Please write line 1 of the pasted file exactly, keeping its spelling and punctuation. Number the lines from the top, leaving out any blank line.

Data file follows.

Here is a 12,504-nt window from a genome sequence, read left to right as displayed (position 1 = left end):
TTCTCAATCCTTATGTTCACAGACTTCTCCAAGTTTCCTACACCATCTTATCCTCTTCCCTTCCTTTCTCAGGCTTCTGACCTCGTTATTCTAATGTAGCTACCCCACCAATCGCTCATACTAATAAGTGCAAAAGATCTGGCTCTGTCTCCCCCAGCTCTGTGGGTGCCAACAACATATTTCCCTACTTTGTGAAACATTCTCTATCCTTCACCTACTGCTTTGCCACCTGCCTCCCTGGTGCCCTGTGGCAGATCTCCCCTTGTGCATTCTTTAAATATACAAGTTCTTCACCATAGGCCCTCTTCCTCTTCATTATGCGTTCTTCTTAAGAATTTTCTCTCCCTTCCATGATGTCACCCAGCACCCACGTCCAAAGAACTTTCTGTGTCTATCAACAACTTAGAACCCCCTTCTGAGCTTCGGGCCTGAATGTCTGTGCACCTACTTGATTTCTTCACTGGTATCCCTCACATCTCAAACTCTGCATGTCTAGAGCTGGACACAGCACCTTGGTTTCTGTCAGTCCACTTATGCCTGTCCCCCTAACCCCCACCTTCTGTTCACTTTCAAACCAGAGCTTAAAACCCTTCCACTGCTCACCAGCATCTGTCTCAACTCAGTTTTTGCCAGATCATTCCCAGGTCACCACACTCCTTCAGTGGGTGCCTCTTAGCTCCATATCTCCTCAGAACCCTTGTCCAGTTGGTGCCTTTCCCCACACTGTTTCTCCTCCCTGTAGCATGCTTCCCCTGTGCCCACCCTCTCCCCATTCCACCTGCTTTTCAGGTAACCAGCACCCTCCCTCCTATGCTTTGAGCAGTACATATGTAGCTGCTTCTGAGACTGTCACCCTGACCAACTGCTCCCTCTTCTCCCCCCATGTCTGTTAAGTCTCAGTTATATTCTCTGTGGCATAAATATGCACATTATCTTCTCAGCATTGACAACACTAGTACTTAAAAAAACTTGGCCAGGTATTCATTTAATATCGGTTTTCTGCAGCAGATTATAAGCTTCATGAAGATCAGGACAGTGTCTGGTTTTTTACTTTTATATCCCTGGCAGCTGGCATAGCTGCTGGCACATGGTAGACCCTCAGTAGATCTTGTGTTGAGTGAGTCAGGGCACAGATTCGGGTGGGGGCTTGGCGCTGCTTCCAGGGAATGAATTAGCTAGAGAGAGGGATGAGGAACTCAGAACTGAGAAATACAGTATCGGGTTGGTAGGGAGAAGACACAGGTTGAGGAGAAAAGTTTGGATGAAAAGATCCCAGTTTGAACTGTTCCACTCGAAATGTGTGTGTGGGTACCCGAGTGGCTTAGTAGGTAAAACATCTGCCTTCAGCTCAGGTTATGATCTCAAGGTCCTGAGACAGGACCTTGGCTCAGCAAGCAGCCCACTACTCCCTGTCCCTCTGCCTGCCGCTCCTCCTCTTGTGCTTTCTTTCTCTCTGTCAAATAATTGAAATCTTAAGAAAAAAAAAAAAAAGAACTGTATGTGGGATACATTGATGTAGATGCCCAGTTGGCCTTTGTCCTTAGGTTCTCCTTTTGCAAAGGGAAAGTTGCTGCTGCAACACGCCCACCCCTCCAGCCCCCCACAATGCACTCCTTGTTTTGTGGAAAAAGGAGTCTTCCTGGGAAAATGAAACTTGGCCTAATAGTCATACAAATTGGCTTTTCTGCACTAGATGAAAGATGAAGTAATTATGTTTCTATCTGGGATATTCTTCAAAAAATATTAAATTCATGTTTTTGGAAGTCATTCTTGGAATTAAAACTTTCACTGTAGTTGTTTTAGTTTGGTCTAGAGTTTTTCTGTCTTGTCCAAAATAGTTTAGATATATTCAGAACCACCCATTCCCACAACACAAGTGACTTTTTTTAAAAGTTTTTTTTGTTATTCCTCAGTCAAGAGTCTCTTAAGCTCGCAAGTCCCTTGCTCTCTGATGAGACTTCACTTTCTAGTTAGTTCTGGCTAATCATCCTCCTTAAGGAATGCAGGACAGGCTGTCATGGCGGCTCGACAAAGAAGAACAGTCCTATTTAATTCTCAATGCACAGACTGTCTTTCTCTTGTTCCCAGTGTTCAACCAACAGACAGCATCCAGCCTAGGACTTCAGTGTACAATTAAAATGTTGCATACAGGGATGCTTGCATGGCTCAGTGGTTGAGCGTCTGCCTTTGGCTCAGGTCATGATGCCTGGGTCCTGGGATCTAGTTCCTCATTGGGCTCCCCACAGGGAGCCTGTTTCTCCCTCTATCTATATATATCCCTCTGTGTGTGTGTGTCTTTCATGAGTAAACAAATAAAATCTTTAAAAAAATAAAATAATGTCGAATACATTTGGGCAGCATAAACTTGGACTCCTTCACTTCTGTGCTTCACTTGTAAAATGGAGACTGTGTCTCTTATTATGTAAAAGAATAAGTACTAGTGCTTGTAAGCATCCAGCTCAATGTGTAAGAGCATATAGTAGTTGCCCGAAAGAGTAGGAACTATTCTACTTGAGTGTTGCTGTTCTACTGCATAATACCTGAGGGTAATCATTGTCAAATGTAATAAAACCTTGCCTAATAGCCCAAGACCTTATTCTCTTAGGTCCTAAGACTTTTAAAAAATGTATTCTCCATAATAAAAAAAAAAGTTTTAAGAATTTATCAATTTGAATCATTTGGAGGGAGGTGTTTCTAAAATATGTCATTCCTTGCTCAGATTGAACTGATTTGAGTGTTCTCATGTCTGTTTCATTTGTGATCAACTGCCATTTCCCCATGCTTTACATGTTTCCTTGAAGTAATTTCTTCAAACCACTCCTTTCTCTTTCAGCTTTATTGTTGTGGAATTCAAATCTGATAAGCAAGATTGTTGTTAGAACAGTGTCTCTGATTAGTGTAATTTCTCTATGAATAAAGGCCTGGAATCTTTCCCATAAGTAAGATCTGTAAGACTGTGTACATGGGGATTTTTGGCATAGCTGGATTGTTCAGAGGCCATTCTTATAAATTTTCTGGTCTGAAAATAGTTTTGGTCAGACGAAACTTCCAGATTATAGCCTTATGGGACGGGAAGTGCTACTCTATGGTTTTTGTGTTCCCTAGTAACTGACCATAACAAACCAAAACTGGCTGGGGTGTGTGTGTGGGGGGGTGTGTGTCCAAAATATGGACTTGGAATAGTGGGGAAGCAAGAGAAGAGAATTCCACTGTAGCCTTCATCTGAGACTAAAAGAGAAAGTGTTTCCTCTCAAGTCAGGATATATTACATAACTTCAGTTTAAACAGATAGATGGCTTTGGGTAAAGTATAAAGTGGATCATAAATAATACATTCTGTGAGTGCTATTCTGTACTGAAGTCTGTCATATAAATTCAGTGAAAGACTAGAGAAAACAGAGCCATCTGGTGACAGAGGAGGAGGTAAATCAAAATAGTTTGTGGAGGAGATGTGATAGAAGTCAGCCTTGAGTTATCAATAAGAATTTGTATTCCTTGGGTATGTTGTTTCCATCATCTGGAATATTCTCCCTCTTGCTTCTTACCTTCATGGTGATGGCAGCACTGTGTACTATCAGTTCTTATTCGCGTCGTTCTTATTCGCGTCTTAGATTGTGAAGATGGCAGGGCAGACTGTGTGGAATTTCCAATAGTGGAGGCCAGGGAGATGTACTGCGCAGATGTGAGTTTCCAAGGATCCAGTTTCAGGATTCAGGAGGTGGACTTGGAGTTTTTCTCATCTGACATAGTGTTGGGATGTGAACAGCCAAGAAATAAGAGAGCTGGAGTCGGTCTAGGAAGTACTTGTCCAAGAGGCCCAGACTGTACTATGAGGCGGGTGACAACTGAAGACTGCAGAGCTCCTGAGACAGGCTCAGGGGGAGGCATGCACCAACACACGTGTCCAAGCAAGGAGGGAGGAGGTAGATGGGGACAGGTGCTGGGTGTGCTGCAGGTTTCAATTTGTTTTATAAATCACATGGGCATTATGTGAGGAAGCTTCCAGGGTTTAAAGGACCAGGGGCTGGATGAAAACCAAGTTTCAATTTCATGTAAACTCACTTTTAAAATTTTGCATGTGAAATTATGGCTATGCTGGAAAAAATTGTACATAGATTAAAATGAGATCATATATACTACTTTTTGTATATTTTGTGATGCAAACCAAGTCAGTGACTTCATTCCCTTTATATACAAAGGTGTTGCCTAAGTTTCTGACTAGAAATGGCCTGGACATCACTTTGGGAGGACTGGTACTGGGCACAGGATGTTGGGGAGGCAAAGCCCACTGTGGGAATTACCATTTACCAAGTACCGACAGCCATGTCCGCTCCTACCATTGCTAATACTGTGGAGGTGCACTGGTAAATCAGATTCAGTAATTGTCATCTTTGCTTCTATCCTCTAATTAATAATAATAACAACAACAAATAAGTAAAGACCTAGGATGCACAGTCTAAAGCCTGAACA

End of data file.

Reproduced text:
Here is a 12,504-nt window from a genome sequence, read left to right as displayed (position 1 = left end):